For quite some time I haven't been able to convince myself how reverse bias works using conventional explanations that involve words like 'minority carriers', 'majority carriers' etc. which do not make much sense to me.
Consider the image below: Now I am an electron in that depletion region. I was not here initially, I was in the wire (free-moving electron of a copper atom) or perhaps battery (...of an ion?) but now I have been pushed here.
I feel attracted to the positive charges (which are for example phosphorous atoms with four valence electrons, hence the + charge) at the same time I also feel the repulsion from the negative terminal of the battery. I feel tempted (as well as all my electron friends) to move across the border and happily combine with the phosphorous ions, which is not happening. So what stops me there??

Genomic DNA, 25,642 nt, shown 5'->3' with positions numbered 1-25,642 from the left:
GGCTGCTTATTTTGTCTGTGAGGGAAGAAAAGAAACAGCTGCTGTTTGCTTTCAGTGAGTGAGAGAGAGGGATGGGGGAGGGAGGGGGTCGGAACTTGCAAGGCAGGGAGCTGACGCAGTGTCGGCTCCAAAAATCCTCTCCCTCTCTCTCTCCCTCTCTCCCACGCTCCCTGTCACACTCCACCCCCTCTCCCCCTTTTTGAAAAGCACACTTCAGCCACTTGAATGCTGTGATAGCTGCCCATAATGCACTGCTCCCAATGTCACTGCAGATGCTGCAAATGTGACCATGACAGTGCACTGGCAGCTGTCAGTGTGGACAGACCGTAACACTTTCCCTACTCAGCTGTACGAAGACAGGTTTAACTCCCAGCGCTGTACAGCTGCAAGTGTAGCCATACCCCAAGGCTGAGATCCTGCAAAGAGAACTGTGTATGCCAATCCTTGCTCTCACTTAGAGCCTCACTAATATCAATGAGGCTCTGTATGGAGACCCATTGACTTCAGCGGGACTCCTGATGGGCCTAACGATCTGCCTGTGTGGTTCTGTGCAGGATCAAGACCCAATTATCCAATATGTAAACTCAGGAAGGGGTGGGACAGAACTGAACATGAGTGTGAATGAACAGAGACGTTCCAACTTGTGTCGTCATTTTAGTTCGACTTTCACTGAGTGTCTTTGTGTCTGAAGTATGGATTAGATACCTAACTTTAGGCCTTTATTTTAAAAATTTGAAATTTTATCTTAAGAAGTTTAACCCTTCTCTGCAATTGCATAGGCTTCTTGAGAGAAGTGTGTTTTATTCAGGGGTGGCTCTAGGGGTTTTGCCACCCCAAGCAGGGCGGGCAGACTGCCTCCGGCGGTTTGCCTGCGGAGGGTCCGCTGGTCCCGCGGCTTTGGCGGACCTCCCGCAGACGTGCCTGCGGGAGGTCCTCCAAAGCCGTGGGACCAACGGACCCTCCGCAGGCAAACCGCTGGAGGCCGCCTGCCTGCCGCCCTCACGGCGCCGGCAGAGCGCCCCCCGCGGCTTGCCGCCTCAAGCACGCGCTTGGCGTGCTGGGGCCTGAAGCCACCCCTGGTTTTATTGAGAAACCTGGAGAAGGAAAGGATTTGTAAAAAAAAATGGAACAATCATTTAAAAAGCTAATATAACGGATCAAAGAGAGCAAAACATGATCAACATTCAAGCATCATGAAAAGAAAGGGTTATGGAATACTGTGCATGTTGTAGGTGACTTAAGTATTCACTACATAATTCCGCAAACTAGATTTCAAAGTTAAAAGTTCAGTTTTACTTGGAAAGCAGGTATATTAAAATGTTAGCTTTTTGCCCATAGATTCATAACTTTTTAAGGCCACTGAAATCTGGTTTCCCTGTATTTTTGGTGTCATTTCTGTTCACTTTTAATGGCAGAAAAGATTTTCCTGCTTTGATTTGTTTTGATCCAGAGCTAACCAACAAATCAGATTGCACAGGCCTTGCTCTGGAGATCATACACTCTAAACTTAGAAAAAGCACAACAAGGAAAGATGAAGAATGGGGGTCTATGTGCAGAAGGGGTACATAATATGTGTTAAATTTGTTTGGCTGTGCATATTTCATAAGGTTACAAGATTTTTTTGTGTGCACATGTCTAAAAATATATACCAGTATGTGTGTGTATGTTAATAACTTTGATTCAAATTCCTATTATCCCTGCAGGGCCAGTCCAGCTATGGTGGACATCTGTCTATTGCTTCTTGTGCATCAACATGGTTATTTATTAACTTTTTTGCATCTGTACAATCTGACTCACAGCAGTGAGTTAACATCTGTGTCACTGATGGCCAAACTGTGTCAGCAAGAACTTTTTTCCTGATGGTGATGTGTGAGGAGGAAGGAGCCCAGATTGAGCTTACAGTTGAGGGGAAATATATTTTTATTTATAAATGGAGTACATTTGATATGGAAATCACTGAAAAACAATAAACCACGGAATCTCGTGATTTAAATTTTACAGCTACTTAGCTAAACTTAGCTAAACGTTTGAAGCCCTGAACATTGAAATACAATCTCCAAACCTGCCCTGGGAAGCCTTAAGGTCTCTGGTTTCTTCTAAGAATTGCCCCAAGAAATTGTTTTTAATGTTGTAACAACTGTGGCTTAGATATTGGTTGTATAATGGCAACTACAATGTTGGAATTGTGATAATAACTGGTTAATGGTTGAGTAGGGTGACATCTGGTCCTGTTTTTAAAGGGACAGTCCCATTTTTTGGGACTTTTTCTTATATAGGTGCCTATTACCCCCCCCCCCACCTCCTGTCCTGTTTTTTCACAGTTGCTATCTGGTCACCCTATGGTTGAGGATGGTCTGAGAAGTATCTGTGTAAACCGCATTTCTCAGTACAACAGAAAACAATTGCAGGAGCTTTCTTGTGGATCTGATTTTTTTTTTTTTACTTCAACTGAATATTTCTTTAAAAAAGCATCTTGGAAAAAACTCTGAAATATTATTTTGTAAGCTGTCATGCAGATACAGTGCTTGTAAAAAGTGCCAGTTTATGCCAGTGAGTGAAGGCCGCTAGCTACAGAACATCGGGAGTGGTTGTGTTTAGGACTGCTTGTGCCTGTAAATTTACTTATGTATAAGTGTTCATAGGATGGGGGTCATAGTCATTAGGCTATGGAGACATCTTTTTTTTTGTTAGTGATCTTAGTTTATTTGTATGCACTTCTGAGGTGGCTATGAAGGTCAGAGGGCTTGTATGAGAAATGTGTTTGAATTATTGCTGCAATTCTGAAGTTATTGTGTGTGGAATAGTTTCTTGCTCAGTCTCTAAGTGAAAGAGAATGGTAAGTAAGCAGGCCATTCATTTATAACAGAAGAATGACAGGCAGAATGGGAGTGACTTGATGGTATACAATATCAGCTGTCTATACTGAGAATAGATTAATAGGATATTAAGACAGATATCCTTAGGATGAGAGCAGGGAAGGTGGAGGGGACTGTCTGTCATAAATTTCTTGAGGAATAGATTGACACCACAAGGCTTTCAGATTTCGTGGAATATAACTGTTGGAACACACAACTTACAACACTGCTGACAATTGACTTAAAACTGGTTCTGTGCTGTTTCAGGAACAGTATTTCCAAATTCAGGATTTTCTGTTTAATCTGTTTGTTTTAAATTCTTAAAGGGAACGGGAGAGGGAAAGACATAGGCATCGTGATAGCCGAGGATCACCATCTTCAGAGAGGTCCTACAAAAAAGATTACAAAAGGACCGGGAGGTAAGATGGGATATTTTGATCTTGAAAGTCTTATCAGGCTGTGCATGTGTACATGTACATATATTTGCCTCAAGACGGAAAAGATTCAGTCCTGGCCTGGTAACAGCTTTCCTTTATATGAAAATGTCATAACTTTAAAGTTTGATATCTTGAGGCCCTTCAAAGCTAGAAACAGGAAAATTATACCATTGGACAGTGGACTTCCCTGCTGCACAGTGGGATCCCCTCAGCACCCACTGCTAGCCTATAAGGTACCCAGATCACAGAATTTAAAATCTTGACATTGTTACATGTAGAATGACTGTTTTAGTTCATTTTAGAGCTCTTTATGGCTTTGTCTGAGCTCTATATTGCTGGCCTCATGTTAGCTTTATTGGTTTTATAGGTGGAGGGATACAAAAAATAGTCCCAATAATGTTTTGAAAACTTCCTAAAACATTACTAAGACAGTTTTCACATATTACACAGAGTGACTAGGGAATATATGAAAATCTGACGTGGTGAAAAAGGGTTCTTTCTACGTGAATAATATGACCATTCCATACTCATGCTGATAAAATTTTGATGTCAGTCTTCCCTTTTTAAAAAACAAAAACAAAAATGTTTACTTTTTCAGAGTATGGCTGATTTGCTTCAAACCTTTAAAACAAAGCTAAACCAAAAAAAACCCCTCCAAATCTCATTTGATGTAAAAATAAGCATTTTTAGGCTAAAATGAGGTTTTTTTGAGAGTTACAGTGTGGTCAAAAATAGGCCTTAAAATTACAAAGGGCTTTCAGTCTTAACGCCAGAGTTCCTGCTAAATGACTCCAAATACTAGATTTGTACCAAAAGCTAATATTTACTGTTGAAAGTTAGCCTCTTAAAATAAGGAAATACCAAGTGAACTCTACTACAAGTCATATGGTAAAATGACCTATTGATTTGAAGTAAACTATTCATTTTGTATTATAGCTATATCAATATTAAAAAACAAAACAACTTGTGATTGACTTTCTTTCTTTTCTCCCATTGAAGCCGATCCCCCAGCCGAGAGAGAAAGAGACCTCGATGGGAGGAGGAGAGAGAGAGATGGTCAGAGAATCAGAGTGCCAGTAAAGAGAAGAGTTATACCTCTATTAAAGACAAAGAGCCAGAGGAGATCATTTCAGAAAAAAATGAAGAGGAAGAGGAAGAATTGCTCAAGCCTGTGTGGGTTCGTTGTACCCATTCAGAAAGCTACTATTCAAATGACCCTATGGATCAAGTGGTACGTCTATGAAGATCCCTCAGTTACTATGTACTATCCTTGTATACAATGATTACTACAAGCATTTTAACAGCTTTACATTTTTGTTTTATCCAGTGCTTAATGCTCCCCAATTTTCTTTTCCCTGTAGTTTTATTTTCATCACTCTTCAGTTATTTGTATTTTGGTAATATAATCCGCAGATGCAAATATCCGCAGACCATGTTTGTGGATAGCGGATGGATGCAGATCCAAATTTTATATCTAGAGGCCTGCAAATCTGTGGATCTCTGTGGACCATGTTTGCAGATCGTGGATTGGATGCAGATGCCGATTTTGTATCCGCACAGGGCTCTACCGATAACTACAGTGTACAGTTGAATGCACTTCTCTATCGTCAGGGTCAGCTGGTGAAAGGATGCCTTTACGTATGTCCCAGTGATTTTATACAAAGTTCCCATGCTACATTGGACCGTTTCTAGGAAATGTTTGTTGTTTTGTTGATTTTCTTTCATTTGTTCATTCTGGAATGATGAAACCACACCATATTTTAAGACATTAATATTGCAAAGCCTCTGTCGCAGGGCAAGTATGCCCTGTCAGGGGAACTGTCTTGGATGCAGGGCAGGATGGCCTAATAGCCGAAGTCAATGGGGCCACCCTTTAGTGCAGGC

I am actually expecting to see answers that require knowledge about solid state physics particularly band gap and band theory, fermi-dirac stats etc., which I do not know enough about and need to get a lot more reading. Can anyone please confirm this so I can move on feeling a little more assured and come back to this after I know enough about solid state physics.
UPDATE: from the same question on physics stack exchange It could be probably due to that, somehow, my friends and I are bound to those impurity trivalent ions i.e. we are immobile in this context. But somehow forward biasing makes us mobile again.